How to Teach Consent with “Beauty & the Beast”

As Inga Muscio states in her brilliant Declaration of Independence, rape’s best friend is silence (144).

So no more silence. Starting here. Today, we’re going to discuss rape culture and the value of consent.

Brock Turner was twenty years old when he became a sex offender. He was a grown man, making his own decisions. The way his parents raised him can no longer be an excuse.

But they sure could have given him better odds for not committing sexual assault.

Reading Dan Turner’s letter to the judge sentencing his son, it is clear that Brock Turner never learned the right lessons about consent or accountability.

20 minutes of action (2)
Dan Turner’s letter is what a parenting fail looks like. I can think of no better way to respond than with a quote by Inga Muscio.

If you have children, please make sure they know what consent is.



As a parent, I wish my son would never need to learn what rape is. But in the society we live in, I know that conversation will need to happen someday. Because the only way to end rape is to end the silence that surrounds rape.

The conversation will be different depending on the age of your kids. But the fundamental concern you cover should be consent.


This does not need to be a heavy or awkward conversation. In fact, you can teach your children about consent while watching Disney’s Beauty and the Beast.

That’s right. It’s right there in the movie, just waiting for you to point it out to your kids.

Plenty of people claim that Beauty and the Beast is basically a Stockholm Syndrome love story.


And this is an important point to bring up with kids. (“Do you think the Beast was wrong to put Belle’s father in the dungeon?” “The Beast is being mean, isn’t he? Do you think he’ll learn to be good?”)

But I like to point out that Belle did not fall in love with the Beast until he changed. She specifically says she wants nothing to do with him. In fact, she escapes on her first night in the castle. The Beast saves her from a pack of hungry wolves, then collapses, and Belle has the chance to get away. She almost takes that chance – we can see it in her expression as she gazes at her horse’s saddle. But now the Beast has saved her life, and she’s too morally upright to let him die alone in the snowy forest.

Their conversation upon arriving back at the castle is what shows Belle’s true character. The Beast yells at her, and she yells right back. She takes none of his shit. This is not an example of an abusive relationship – this is an example of an argument, which all couples have.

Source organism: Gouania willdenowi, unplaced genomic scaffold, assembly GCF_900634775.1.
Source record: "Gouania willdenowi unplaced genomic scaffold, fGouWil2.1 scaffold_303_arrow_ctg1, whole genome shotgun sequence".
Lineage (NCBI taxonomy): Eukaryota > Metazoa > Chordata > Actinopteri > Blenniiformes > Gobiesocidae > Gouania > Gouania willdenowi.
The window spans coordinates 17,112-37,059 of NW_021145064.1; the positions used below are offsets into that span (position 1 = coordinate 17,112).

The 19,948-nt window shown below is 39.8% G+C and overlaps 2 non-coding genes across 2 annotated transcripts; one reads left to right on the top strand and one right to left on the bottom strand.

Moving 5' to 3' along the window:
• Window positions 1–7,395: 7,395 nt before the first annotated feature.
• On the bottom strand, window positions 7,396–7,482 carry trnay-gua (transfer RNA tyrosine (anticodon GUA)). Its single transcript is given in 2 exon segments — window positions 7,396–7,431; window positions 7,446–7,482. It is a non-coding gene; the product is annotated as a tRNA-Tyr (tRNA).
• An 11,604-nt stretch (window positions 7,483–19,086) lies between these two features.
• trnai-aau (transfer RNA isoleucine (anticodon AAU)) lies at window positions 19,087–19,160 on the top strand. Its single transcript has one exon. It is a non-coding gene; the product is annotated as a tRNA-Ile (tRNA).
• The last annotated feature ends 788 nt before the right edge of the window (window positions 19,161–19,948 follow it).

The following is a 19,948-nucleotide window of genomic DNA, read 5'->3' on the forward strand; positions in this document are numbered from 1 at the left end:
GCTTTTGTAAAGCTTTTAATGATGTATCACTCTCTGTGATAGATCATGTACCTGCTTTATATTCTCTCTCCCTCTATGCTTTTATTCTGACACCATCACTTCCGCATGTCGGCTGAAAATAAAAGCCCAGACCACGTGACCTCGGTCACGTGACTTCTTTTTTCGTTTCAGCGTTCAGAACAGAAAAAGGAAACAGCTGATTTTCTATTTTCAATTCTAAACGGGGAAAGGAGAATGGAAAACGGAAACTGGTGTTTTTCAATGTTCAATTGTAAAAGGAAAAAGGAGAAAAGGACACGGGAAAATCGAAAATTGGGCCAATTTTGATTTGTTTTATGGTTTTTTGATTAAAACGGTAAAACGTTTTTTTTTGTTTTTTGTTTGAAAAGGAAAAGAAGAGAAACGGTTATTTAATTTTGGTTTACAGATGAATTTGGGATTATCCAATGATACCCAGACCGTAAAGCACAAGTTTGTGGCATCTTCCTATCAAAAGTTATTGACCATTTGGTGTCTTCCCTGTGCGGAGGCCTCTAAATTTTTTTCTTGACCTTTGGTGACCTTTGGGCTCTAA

It is only after this exchange that Belle and the Beast begin to develop a relationship. Their falling-in-love song is all about the fact that the Beast is changing, for crying out loud!

Still, Belle does not love the Beast until after he has let her go. At the beginning of the movie, the Beast did not understand consent. He used Belle’s father as blackmail to entrap her. (This was unintentional, as the Beast did not even know that Maurice had a daughter. Nevertheless, he should not have imprisoned an old man simply for seeking shelter from a storm.) But through the movie, he changes. And part of this change is his understanding of consent. He releases Belle because he now knows how wrong it is to keep her against her will. It is only after the Beast learns this lesson and puts it to use that Belle is able to love him.

Now, think of the theme Beauty and the Beast shares with The Hunchback of Notre Dam: What makes a monster and what makes a man? Let’s ignore for a moment that Belle straight up answers this question at the end of the movie (“He’s no monster, Gaston, you are!”), and that when we’re introduced to Gaston even the Bimbettes who are lusting after him call him a “handsome brute.”

Ignore those statements and look at Gaston’s actions.

When he proposes to Belle, Gaston completely disregards her body language. He barges into her house uninvited, convinced that he’s about to give her exactly what she’s always wanted. He closes in on her personal space, even pinning her back to the wall.


Her only way out is to fumble for the doorknob and duck away as he tumbles through the now-open door, which she promptly slams shut.

The whole scene could’ve been exactly the same and still so much darker if it were not a children’s movie.

Kids watching this scene know that Gaston is the bad guy. They should also be made aware of what Gaston does wrong: He blatantly ignores the fact that Belle’s body language is screaming, “No!”

Later in the movie, the Beast asks Belle if she’s happy with him. When she answers, “Yes,” the Beast smiles to himself, and the audience knows he’s preparing to declare his love for her.

beauty-and-the-beast-on balcony

But when he looks back at her, he sees her sadness. And he responds to it.

Her words gave consent, but her body language did not, and he responded to the body language.

This is what we must teach our children to do.

Consent comes in many forms, and we must be absolutely certain they will know what is and is not consent when they see it.


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